Frontiers in Neutrino Astrophysics
April 2, 2003 | RI 480 | 3:30 PM
John Beacom, Fermilab

There has been great progress in neutrino physics recently, with the solar and atmospheric neutrino problems finally solved. Now what? I will argue that this is not the beginning of the end in neutrino physics, but only the end of the beginning. Knowledge of the neutrino mixing parameters makes neutrinos a unique and reliable probe of astrophysical objects and cosmology. It also allows much more sensitive tests of exotic neutrino properties that would indicate truly new physics. I will discuss the present picture of neutrino physics and some of the key steps to complete it, and then the promising future for opening new windows on the universe and the mysterious neutrino sector.

Might Lorentz symmetry be violated?
April 16, 2003 | RI 480 | 3:30 PM
Ted Jacobson, University of Maryland

Quantum gravity considerations suggest that Lorentz symmetry may hold only approximately. This talk will discuss a phenomenological framework for incorporating Lorentz violation into particle physics and general relativity, some of the possible consequences, and the observational constraints. High energy astrophysics observations impose such strong constraints as to render Lorentz violation at order E/E_Planck highly unlikely.

Neutrino Mixing, Oscillations and Neutrinoless Double-Decay:Majorna and Cuore Next Generation Experiments
April 30, 2003 | RI 480 | 3:30 PM
Frank Avignone, USC

Analyses of the latest solar neutrino oscillation data from both Super-Kamiokande and from SNO have significantly changed the structure of the neutrino-mising matrix. The very recent reported results from the KAMLAND experiment strongly support the Large Mixing Angle (LMA) solution to the solar neutrino problem. The new values of the mixing angles differ significantly from those that favored the bi-maximal mixing scenario. The new experimental values strongly suggest that the probability that planned next generation double-beta decay experiments have a significant probability of being able to discover this exotic decay mode and measure the effective Majorana mass of the electron-neutrino. This is the only pratical method of determining that neutrinos are Majorana particles. The measurement of the effective mass would determine the mass scale of the three families of neutrinos in the three family scenario. The phenomenology of neutrino-mixing, neutrino oscillations, and the connection to the neutrinoless double beta decay will be reviewed. A propsed next generation experiments, MAJORANA, and CUORE will be described in some detail and their projected sensitivities and discovery potential be discussed. Neutrino oscillation experiments have clearly demonstrated that neutrinos have mass and they have established the minimum mass of the heaviest neutrino, but even in principle they can not determine the mass scale but only the differences between the squares of the neutrino mass-eigenvalues. Neutrinoless double beta decay is the next important step in gaining a more complete understanding of neutrino physi. Their time has come. The status of the MAJORANA proposal and the CUORICINO experiment will also be discussed.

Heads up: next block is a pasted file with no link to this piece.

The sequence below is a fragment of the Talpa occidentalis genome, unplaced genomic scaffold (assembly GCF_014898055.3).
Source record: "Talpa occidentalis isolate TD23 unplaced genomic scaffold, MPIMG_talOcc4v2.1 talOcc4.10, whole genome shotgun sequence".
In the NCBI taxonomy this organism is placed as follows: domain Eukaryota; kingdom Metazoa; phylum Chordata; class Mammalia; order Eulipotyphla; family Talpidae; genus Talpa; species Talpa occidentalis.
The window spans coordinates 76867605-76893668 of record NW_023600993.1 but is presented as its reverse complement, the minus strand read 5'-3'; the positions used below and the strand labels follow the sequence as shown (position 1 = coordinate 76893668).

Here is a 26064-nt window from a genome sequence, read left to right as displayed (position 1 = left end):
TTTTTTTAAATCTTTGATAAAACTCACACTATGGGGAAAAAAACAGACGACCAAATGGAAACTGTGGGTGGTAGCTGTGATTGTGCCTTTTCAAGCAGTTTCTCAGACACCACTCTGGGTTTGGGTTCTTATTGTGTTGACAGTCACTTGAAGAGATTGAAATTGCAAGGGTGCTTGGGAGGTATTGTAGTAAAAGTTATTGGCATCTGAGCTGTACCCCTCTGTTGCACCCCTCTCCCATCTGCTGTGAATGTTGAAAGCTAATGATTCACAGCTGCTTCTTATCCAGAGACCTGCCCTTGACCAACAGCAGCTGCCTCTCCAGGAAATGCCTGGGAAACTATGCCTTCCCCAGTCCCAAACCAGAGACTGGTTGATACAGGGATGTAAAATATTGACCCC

Supermassive Black Holes in Galactic nuclei
May 14, 2003 | RI 480 | 3:30 PM
Monica Valluri, University of Chicago

There is now irrefutable dynamical evidence for Supermassive Balckholes at the centers of several nearby galaxies and complelling evidence that compact mass concentrations-probably black holes exist in the nuclei of an handful of galaxiees with elliptical/bulge components. One of the most important developments in the study of the demographics of galactic nuclei was the simultaneous discovery (by two different groups) of a tight empirical correlation between the masses of SBHs and the velocities of stars in their host bulges. There has been considerable controversy regarding the precise parameters of this correlation, and this has spawned a plethora of theoretical models for the formation of supermassive black holes. Many of the SBHs contributing to this correlation have had their masses estimated from three-integral, axisymmetric, orbit-based modeling algorthms which aim to recover the parameters defining the gravitational potential in spheroidal stellar systems using stellar kinematical data from the Hubble Space Telescope's STIS Spectograph and other spectographs. I will review the demographic realtionships between supermassive black holes and their host galaxies and critically evaluate the ability of the most popular modelling algorithms to recover the masses of central blackholes. I will show that the black hole mass estimation problem is generically under-determined: a range of parameters can provide equally good fits to the data, making it impossible to assign best-fit values. I will show that the range of degeneracy in black hole mass depends strongly on the degree to which the data resolve the radius of influence of the black hole, implying that the modelling errors on existing black hole mass estimates have so far been significantly underestimated.